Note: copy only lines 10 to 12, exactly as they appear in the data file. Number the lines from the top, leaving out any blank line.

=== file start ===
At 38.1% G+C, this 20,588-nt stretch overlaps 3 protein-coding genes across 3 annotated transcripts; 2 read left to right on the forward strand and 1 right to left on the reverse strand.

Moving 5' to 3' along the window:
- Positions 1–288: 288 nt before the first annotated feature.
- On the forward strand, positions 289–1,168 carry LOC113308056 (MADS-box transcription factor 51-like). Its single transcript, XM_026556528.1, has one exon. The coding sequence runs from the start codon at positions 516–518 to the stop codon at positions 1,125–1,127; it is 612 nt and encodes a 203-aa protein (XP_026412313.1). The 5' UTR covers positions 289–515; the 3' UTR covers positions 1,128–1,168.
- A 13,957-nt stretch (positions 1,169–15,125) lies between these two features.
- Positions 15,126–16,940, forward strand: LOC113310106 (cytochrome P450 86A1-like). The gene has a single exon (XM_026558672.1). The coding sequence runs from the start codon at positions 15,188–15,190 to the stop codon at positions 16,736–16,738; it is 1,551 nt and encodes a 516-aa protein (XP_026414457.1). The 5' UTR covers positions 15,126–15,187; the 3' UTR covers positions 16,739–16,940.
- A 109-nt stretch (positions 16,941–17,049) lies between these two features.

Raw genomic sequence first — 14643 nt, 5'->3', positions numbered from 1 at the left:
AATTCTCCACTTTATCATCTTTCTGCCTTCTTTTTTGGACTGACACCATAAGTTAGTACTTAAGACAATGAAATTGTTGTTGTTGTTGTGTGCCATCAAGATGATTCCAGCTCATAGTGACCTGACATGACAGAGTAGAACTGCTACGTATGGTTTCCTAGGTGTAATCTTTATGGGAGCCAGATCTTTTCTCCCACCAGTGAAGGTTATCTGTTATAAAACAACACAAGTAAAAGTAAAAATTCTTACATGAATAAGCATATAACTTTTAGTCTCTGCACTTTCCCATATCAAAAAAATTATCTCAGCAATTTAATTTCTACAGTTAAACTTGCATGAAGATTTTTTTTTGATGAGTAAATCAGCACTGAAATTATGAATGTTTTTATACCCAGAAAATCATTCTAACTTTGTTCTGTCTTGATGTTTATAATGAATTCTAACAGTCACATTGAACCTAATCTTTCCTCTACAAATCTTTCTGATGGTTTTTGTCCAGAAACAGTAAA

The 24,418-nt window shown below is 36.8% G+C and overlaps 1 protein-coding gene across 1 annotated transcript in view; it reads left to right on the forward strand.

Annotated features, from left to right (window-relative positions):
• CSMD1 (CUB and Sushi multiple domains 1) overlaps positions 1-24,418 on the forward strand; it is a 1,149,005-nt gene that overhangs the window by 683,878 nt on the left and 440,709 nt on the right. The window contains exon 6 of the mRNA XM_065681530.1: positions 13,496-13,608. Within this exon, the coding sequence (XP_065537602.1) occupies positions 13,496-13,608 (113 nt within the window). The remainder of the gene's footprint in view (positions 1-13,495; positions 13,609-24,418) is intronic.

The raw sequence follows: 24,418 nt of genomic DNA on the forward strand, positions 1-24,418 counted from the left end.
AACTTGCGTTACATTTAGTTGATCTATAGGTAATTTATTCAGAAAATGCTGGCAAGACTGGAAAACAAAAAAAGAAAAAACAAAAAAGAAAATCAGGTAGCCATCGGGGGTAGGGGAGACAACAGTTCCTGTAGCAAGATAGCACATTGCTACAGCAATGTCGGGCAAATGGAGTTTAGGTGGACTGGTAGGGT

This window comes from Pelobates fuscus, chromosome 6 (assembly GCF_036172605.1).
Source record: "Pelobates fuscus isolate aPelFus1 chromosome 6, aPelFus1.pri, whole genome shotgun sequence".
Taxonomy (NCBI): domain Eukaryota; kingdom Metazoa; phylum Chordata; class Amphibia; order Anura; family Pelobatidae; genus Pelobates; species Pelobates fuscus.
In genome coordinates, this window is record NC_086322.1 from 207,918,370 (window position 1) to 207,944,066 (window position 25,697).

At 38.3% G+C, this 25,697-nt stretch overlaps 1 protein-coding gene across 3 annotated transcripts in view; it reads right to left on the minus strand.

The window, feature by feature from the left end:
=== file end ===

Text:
The 24,418-nt window shown below is 36.8% G+C and overlaps 1 protein-coding gene across 1 annotated transcript in view; it reads left to right on the forward strand.

Annotated features, from left to right (window-relative positions):
• CSMD1 (CUB and Sushi multiple domains 1) overlaps positions 1-24,418 on the forward strand; it is a 1,149,005-nt gene that overhangs the window by 683,878 nt on the left and 440,709 nt on the right. The window contains exon 6 of the mRNA XM_065681530.1: positions 13,496-13,608. Within this exon, the coding sequence (XP_065537602.1) occupies positions 13,496-13,608 (113 nt within the window). The remainder of the gene's footprint in view (positions 1-13,495; positions 13,609-24,418) is intronic.